“Extending and re-designating TPS for Yemen is also clearly in the interest of America’s national security.  Since March 2015, the United States has been involved in a regional military campaign in support of the internationally recognized government and seeks, for the stability of Yemen and its neighbors, a negotiated settlement to the conflict and an amelioration of its resulting humanitarian crisis.  The sudden return of 1,200 Yemenis will not only further undermine the international humanitarian response in Yemen, but also undermine America’s standing amongst our allies and give antagonistic states and non-state actors in the region a needless propaganda boon.

“Current TPS recipients from Yemen residing in the United States have contributed greatly to the social and economic welfare of our communities.  Failing to extend TPS for Yemenis who have it and re-designate it for eligible individuals will many families in jeopardy and do much to undermine the security of the American homeland.”

The Arab American Civic Council urges the Orange County Congressional delegation to add their names to Rep. Dingell’s letter, in order to ensure the safety of Yemeni families in the United States.

In Washington, Arab Americans met for Congressional briefing and rallied against the Muslim Ban

img_4579.jpgOn April 24 the Arab American Civic Council Executive Director Rashad Al-Dabbagh and Transformative Leaders Fellow Johanna Mustafa traveled to Washington, DC for the National Network for Arab American Communities (NNAAC) Arab American Leadership Days, organized in part with the Arab American Institute, American-Arab Anti-Discrimination Committee, and the Network for Arab American Professionals.  

Rashad Al-Dabbagh providing an update on the Calfiornia Arab American community

Our cohort had the opportunity to rally against the Muslim Ban outside of the Supreme Court Offices in the wake of oral arguments on the Ban. After federal judges ruled against the Muslim Ban, many thought that the Supreme Court will strike it down. However, after last week’s oral arguments, it has become clearer the the Supreme Court is leaning towards upholding the Ban.

Following the rally against the Muslim Ban, we gathered to hear the latest policy discussions on key issues such as refugees, healthcare, census, and immigration; and heard community updates from each region. Experts from the NAACP Legal Defense Fund, the ACLU, Jewish Voice for Peace, Representative Betty McCollum’s office, and USAID, joined us to discuss the importance of fighting discrimination and surveillance under the current administration, and the importance of organizing the Arab American vote.

Rep. Keith Ellison

On Friday, April 27, Arab Americans from across the country converged for a Congressional breakfast briefing on Capitol Hill and heard directly from Representatives Keith Ellison (MN), Betty McCollum (MN), Hank Johnson (GA), and Brenda Lawrence (MI).

Rep. McCollum commented on the progress of her ”Promoting Human Rights By Ending Israeli Military Detention of Palestinian Children Act,” which seeks to protect Palestinian children from abuse in Israeli military detention. Ellison emphasized the importance of advocacy, and encouraged Arab Americans to do more to tell their stories.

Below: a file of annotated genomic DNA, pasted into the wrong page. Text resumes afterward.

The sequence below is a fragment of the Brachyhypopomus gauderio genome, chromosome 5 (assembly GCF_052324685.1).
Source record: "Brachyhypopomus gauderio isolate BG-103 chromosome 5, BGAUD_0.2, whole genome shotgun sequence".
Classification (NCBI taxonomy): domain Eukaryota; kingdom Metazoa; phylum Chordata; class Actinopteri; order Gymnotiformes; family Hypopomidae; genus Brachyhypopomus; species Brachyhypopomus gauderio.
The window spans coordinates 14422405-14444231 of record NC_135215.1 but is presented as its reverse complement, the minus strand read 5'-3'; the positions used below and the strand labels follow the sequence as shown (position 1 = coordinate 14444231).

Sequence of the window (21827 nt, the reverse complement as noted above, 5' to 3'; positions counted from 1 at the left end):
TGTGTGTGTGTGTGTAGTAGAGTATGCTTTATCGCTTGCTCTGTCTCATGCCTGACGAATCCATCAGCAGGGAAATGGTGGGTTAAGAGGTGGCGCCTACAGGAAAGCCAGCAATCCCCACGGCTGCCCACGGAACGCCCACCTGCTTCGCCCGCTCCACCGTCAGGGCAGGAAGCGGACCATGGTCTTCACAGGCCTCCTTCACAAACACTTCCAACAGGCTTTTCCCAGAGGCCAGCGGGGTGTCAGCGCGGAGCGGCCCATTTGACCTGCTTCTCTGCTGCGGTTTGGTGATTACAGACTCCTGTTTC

Rep. Lou Correa’s office

After the briefing delegations from each state met with their Representatives in Congress to advocate on issues they care about.  

Arab American Civic Council members and other California-based leaders then met with Rep. Lou Correa, Rep. Norma Torres’ office, and Senator Dianne Feinstein’s office. The issues that were discussed during those meetings included extending Temporary Protected Status for Syrians and Yemenis and nationals of other countries, refugee resettlement, concerns regarding surveillance of Arab, Muslim, and vulnerable communities, and anti-boycott bills the predominantly targets US Palestine solidarity activists.


3rd annual Arab American Heritage Gala a success

Close to 200 community members turned out for the Arab American Civic Council’s 3rd annual Arab American Heritage Gala on Saturday April 21, 2018 at the Great Wolf Lodge in Garden Grove.


Among this year’s extraordinary Arab American Heritage Gala awardees were philanthropist and co-founder of the Palestine Children Relief Fund Dr. Musa Nasir who received the Joseph R. Haiek Lifetime Achievement Award, refugee advocate and co-founder of Sabil USA Dr. Samar Abdelaziz who received the Spirit of Service Award, and Jewish Voice for Peace who received the Solidarity in Action Award.

We were honored to have doctoral candidate in the Department of Ethnic Studies at the University of California, Riverside Loubna Qutami as the keynote speaker, actress and comedian Jennifer Jajeh and Oud player Clarissa Bitar who provided the entertainment for the evening.

Elected officials present at the gala were Congressman Lou Correa, Anaheim Mayor Pro Tem Dr. Jose Moreno, Fontana Councilman Michael Tahan, Garden Grove Councilwoman Kim Nguyen, Anaheim Union High School Trustee Al Jabbar, and Garden Grove Unified School District Trustee Walter Muneton. Additionally, the offices of State Senator Josh Newman, and State Assemblywoman Sharon Quirk-Silva were represented.

During the gala, the Office of State Senator Josh Newman presented a resolution to recognize April as Arab American Heritage Month, which was passed unanimously on the Senate floor on Thursday, April 10.

See photos from the event here.

Among the event’s sponsors were Comerica Bank, and PIMCO Foundation. Thank you to all those who sponsored, advertised, volunteered, and attended the gala to support the work of the Arab American Civic Council to empower the Arab American community in Orange County.